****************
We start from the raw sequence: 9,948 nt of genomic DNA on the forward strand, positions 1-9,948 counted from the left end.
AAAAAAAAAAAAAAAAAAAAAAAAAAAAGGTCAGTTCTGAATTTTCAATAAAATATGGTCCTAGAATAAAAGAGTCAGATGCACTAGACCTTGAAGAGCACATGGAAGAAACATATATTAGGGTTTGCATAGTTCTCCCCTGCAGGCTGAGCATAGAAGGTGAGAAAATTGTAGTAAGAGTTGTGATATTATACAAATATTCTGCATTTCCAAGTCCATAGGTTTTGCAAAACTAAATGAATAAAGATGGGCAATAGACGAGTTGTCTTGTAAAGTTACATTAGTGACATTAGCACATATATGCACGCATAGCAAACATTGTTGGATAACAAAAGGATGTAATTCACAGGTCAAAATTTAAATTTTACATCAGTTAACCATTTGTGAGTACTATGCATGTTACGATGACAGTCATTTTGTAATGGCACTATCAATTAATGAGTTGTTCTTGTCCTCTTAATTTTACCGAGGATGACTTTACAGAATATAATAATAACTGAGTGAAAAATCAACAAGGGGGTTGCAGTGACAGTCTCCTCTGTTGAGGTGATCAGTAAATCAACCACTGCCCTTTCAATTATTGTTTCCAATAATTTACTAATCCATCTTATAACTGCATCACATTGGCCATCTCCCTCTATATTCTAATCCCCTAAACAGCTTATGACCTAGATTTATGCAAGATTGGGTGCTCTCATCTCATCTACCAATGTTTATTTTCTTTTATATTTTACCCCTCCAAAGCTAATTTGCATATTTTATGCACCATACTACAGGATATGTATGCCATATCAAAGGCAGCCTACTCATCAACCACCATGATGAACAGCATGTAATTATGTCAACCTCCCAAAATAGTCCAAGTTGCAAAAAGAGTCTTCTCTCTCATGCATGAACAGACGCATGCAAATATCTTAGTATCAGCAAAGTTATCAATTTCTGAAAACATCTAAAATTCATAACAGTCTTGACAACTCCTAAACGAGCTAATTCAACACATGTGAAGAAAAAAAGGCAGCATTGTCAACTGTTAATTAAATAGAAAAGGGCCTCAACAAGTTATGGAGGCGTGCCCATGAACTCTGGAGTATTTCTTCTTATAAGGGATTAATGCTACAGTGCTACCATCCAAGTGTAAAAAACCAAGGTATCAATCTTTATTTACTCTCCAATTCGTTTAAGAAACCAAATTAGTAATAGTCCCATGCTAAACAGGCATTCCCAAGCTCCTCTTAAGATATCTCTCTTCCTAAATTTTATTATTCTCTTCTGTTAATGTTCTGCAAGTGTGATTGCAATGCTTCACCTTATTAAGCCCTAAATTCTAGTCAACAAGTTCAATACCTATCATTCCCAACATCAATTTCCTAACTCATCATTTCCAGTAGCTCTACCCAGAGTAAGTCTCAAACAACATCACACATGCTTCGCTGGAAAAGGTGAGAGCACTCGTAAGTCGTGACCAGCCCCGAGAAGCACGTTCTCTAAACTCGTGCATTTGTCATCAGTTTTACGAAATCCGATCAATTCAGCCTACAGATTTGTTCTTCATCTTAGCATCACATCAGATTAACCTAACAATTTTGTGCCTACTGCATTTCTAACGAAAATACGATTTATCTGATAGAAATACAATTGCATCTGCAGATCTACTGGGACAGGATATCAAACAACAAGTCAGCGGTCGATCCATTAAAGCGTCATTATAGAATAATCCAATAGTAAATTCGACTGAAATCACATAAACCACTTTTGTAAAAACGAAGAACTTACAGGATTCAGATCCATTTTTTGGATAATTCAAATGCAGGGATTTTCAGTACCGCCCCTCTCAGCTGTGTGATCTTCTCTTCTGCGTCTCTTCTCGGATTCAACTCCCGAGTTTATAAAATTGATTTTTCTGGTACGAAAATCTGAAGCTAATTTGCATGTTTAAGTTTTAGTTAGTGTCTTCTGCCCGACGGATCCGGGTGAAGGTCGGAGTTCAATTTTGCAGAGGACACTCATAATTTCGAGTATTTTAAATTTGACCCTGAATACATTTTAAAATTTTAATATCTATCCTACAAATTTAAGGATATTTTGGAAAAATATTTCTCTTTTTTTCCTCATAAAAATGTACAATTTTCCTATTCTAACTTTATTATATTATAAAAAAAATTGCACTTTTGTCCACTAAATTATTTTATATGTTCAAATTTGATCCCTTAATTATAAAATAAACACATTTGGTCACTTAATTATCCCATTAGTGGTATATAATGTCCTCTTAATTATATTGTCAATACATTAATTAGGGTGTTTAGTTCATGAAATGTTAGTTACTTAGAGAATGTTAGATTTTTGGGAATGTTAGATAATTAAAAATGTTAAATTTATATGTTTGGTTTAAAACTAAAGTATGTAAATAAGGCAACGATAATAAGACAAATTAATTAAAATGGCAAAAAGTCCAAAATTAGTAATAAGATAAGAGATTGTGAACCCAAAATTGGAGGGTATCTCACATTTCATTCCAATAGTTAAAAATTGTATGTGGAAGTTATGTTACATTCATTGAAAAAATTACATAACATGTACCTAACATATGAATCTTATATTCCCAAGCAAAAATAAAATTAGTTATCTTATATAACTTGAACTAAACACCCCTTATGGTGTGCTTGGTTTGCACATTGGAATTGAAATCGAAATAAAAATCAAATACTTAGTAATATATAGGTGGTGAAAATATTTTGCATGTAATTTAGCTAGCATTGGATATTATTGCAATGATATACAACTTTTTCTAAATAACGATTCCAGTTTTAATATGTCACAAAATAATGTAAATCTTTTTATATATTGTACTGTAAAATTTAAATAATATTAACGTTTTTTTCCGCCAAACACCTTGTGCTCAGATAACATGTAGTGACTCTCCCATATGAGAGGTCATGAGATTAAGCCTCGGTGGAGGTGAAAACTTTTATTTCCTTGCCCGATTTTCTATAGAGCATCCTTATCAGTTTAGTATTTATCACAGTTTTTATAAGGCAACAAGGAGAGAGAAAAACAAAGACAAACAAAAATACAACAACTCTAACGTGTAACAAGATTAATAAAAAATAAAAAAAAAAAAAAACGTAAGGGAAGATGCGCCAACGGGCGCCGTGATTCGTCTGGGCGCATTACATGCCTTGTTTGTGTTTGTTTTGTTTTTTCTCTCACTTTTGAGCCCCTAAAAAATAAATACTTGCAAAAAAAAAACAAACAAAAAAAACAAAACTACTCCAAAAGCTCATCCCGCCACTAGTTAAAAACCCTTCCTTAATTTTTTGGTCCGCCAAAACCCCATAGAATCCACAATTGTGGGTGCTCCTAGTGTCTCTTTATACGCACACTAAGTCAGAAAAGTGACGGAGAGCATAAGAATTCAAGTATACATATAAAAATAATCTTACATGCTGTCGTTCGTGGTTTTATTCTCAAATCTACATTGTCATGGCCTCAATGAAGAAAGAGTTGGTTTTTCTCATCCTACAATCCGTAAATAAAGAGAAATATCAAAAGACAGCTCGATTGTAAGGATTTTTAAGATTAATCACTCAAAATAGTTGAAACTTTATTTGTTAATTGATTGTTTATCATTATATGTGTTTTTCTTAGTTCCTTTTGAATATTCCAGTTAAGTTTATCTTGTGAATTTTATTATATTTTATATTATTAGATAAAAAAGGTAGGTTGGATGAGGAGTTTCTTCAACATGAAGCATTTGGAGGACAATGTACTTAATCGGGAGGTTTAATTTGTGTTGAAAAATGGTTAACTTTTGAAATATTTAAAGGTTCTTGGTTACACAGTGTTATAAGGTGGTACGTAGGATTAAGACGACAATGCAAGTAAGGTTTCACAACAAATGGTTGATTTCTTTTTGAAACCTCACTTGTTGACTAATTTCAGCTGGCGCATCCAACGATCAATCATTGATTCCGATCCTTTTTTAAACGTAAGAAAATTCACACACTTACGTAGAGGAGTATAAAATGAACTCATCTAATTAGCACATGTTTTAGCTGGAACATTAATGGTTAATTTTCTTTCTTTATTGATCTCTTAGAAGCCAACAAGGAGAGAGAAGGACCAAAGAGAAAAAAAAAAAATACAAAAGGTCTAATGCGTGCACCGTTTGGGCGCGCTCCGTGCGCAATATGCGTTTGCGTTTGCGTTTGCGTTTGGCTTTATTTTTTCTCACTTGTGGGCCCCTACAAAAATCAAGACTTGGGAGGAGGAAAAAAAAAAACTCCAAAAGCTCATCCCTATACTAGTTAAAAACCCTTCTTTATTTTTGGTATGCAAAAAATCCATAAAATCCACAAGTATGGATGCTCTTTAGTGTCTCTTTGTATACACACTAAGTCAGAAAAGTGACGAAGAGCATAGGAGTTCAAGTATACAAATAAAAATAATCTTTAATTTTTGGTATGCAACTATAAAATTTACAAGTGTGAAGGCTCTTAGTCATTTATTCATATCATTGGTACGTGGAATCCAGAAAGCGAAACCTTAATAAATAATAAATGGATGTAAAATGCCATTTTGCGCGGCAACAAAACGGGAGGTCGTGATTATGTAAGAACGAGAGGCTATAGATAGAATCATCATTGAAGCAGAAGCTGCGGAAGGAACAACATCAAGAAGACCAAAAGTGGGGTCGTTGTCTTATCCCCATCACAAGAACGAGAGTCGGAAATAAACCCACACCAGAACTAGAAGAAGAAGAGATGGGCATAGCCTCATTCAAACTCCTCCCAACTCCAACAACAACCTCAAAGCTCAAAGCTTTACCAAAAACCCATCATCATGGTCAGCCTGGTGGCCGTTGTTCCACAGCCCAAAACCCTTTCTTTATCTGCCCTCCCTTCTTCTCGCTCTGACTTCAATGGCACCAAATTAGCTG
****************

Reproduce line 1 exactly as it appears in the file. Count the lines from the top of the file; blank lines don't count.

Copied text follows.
We start from the raw sequence: 9,948 nt of genomic DNA on the forward strand, positions 1-9,948 counted from the left end.